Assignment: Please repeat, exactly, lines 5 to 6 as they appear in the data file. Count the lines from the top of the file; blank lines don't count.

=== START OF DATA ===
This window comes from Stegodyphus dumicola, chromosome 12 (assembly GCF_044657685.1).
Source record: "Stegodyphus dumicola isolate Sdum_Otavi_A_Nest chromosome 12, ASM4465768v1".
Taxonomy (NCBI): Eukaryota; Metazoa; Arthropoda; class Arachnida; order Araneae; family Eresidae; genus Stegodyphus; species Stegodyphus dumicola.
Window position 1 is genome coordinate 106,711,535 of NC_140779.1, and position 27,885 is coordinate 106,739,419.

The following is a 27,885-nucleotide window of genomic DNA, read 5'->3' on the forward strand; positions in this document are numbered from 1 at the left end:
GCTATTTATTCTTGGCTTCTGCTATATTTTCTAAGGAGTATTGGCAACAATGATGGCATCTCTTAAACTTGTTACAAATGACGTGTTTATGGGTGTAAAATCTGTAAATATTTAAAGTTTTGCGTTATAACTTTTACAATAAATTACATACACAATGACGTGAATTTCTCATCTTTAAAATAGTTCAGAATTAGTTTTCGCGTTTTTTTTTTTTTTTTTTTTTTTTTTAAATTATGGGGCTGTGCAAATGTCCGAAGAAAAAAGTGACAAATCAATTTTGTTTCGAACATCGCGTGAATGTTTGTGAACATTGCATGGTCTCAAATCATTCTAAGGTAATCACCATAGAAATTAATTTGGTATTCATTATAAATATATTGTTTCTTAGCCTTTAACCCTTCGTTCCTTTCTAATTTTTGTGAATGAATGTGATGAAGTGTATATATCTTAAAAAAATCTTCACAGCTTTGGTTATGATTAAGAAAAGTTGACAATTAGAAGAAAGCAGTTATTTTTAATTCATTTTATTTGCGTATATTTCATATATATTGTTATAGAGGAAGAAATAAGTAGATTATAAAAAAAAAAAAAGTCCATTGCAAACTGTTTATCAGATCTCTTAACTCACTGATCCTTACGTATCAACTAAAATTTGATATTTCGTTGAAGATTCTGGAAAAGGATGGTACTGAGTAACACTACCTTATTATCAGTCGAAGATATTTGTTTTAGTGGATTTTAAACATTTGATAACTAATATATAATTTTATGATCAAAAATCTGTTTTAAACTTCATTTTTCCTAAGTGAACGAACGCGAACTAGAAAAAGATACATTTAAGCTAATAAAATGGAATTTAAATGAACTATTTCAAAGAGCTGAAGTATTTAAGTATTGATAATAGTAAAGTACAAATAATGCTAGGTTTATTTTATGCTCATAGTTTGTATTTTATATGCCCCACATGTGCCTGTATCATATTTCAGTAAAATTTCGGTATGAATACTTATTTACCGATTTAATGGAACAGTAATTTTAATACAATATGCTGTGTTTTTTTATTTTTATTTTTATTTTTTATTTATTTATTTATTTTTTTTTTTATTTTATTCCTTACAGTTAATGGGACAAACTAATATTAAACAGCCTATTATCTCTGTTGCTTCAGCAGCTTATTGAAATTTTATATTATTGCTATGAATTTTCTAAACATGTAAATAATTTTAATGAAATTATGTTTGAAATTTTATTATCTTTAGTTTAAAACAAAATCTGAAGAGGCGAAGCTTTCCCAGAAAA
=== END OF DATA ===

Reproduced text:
The following is a 27,885-nucleotide window of genomic DNA, read 5'->3' on the forward strand; positions in this document are numbered from 1 at the left end:
GCTATTTATTCTTGGCTTCTGCTATATTTTCTAAGGAGTATTGGCAACAATGATGGCATCTCTTAAACTTGTTACAAATGACGTGTTTATGGGTGTAAAATCTGTAAATATTTAAAGTTTTGCGTTATAACTTTTACAATAAATTACATACACAATGACGTGAATTTCTCATCTTTAAAATAGTTCAGAATTAGTTTTCGCGTTTTTTTTTTTTTTTTTTTTTTTTTTAAATTATGGGGCTGTGCAAATGTCCGAAGAAAAAAGTGACAAATCAATTTTGTTTCGAACATCGCGTGAATGTTTGTGAACATTGCATGGTCTCAAATCATTCTAAGGTAATCACCATAGAAATTAATTTGGTATTCATTATAAATATATTGTTTCTTAGCCTTTAACCCTTCGTTCCTTTCTAATTTTTGTGAATGAATGTGATGAAGTGTATATATCTTAAAAAAATCTTCACAGCTTTGGTTATGATTAAGAAAAGTTGACAATTAGAAGAAAGCAGTTATTTTTAATTCATTTTATTTGCGTATATTTCATATATATTGTTATAGAGGAAGAAATAAGTAGATTATAAAAAAAAAAAAAGTCCATTGCAAACTGTTTATCAGATCTCTTAACTCACTGATCCTTACGTATCAACTAAAATTTGATATTTCGTTGAAGATTCTGGAAAAGGATGGTACTGAGTAACACTACCTTATTATCAGTCGAAGATATTTGTTTTAGTGGATTTTAAACATTTGATAACTAATATATAATTTTATGATCAAAAATCTGTTTTAAACTTCATTTTTCCTAAGTGAACGAACGCGAACTAGAAAAAGATACATTTAAGCTAATAAAATGGAATTTAAATGAACTATTTCAAAGAGCTGAAGTATTTAAGTATTGATAATAGTAAAGTACAAATAATGCTAGGTTTATTTTATGCTCATAGTTTGTATTTTATATGCCCCACATGTGCCTGTATCATATTTCAGTAAAATTTCGGTATGAATACTTATTTACCGATTTAATGGAACAGTAATTTTAATACAATATGCTGTGTTTTTTTATTTTTATTTTTATTTTTTATTTATTTATTTATTTTTTTTTTTATTTTATTCCTTACAGTTAATGGGACAAACTAATATTAAACAGCCTATTATCTCTGTTGCTTCAGCAGCTTATTGAAATTTTATATTATTGCTATGAATTTTCTAAACATGTAAATAATTTTAATGAAATTATGTTTGAAATTTTATTATCTTTAGTTTAAAACAAAATCTGAAGAGGCGAAGCTTTCCCAGAAAA